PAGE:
The Danny Woo Community Garden contributes an enchantment that its urban environment often escapes to provide. As new volunteers stroll into our office, we hear about how the beauty of the garden attracted them to our site. I am lucky enough to work in this space and spend time in the garden feeding the chickens, managing volunteers, and educating kids.
My name is Rachel and I work as the Program Coordinator for the Danny Woo Community Garden. The garden was created by InterIm CDA in order to provide low-income, immigrant families living in Seattle’s International District with a place to practice traditional organic agricultural techniques and grow culturally relevant foods. In 2010, InterIm CDA created a Children’s Garden as a way to encourage youth in the community to participate in garden activities, sustain the cultural knowledge of the neighborhood and increase their access to healthy food.
Our fall season has been saturated with collaboration amidst community groups and schools in order to establish our 2012 Children’s Garden Program. We have held meetings with the Denise Louie Education Center, Yesler Terrace Community Center gardening program, Puget Sound Community School, Wilderness Inner-City Leadership Development after school program, and others. We are excited that all of the programs listed above have confirmed their participation in our Children’s Garden Program for the 2012 growing season! Our recently held inaugural garden class with youth from the Yesler Terrace Community Center was a great success in spite of the cold, dark, and rainy day on which the children arrived. Twenty youth between the ages of five and 14 came to visit the garden and learn about our chickens, plant identification, and nutrition. Kids had fun doing the following activity.
For all of you garden educators, here is a simple activity idea for plant identification with a nutrition component. It is especially relevant for chicken care taking but can be utilized in other ways as well:
Prep work: Create 3-4 ‘grab bags’ dedicated to different plants. The plants that I used were Swiss Chard, Dandelion leaves, and Comfy. In each grab bag, insert clues about the specific plant. Create clues that are either educational or that kids will have fun figuring out. Make clues visual in order to engage younger kids.
Here is an example for dandelion leaves:
- ‘Kid clue:’ 1. Most people consider this a weed and often cut it down when mowing the lawn. 2. When these seeds mature, you are able to blow them into the wind.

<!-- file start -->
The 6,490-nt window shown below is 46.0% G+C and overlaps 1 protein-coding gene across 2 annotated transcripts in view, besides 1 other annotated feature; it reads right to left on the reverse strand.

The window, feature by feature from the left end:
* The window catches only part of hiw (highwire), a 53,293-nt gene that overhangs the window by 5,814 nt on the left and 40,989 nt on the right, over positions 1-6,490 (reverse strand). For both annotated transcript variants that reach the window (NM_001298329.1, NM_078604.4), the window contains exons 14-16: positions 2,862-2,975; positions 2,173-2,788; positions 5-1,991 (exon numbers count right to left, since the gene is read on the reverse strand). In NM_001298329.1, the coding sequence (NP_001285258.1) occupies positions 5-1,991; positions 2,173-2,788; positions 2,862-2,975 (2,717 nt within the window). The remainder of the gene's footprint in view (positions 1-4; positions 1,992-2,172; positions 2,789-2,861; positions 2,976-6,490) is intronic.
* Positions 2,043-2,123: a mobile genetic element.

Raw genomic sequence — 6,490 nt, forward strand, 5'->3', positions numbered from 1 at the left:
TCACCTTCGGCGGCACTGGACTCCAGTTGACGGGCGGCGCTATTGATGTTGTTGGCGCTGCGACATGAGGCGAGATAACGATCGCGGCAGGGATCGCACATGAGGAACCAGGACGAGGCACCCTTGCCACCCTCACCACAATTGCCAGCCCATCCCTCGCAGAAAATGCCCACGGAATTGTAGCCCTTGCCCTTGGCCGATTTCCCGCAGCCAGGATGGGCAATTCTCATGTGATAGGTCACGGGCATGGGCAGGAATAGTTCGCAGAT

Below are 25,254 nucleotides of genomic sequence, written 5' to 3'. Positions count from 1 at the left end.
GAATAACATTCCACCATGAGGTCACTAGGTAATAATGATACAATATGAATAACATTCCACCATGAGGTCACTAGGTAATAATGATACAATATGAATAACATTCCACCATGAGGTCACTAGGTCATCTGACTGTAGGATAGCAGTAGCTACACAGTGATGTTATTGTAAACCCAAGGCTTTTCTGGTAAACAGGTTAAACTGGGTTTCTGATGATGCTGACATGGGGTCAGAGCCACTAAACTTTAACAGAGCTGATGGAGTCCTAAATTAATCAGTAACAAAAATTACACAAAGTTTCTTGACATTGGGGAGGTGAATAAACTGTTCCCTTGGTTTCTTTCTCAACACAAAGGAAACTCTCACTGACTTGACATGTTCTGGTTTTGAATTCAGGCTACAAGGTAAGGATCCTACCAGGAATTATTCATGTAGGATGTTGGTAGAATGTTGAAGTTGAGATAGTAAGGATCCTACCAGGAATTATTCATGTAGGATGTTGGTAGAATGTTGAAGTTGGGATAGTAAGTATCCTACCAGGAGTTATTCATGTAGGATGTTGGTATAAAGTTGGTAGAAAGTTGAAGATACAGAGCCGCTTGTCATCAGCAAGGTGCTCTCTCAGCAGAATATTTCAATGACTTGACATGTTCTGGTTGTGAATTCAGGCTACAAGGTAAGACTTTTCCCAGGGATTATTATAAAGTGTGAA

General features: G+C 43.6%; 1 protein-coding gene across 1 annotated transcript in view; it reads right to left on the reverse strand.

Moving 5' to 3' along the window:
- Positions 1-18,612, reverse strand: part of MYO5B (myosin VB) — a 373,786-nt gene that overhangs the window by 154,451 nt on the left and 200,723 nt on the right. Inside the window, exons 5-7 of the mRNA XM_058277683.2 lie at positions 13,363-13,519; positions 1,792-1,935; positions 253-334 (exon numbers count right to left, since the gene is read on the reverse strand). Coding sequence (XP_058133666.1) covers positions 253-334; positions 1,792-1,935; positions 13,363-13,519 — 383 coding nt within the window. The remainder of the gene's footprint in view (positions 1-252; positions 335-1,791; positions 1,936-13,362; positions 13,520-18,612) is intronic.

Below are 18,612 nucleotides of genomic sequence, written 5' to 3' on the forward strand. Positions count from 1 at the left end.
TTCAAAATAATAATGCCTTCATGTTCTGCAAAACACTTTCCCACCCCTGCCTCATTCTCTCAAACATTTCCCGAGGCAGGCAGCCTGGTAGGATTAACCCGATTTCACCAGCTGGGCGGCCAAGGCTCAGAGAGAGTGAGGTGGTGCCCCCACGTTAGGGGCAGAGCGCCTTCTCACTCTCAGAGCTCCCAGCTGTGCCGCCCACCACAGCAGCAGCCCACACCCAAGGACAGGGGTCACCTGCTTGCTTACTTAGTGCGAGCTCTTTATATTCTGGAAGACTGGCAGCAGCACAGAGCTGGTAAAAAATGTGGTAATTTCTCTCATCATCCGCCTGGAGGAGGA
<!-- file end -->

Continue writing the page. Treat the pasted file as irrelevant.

- Educational clue: 1. This plant is edible for humans and chickens. 2. You should eat this plant when you drink milk because all of its Vitamin K helps you absorb calcium!
Opening: Explain to children that they are going to solve a mystery to find out which plants are good to feed the chickens. Once they figure out the three plant mysteries, they will separate into groups to collect these plants as food for the chickens.
Body: Have kids take turns pulling clues from a bag. They can choose to read the clue aloud or have an adult assist them. Lead kids toward making guesses as they hear each clue. Repeat this for the three plants. When they have figured out the plants, show them a living example of each kind. Separate kids into groups to be sent off with an adult and a bucket to ‘hunt for plants’ needed to feed the chickens.
Closing: And of course, the kids love to feed the chickens! It is also good to recap the information that kids learned about plants. I did this by playing 20 questions. The leader can act as one of the plants that was taught and kids try to discover the plant by asking yes or no questions.
*If you don’t have chickens, the same exercise can be done by supplementing humans in the place of chickens. Do the same activity to discover a few plants that are good to eat for human nutrition. Allow kids to gather these plant parts and create a snack out of them or take the leaves home for a later snack.
As the Danny Woo Community Garden and Apple Corps remains busy with fun activities, we’ll keep you posted. I’m currently looking forward to developing garden education curriculum for our Children’s Garden and anticipate the sharing of many ideas!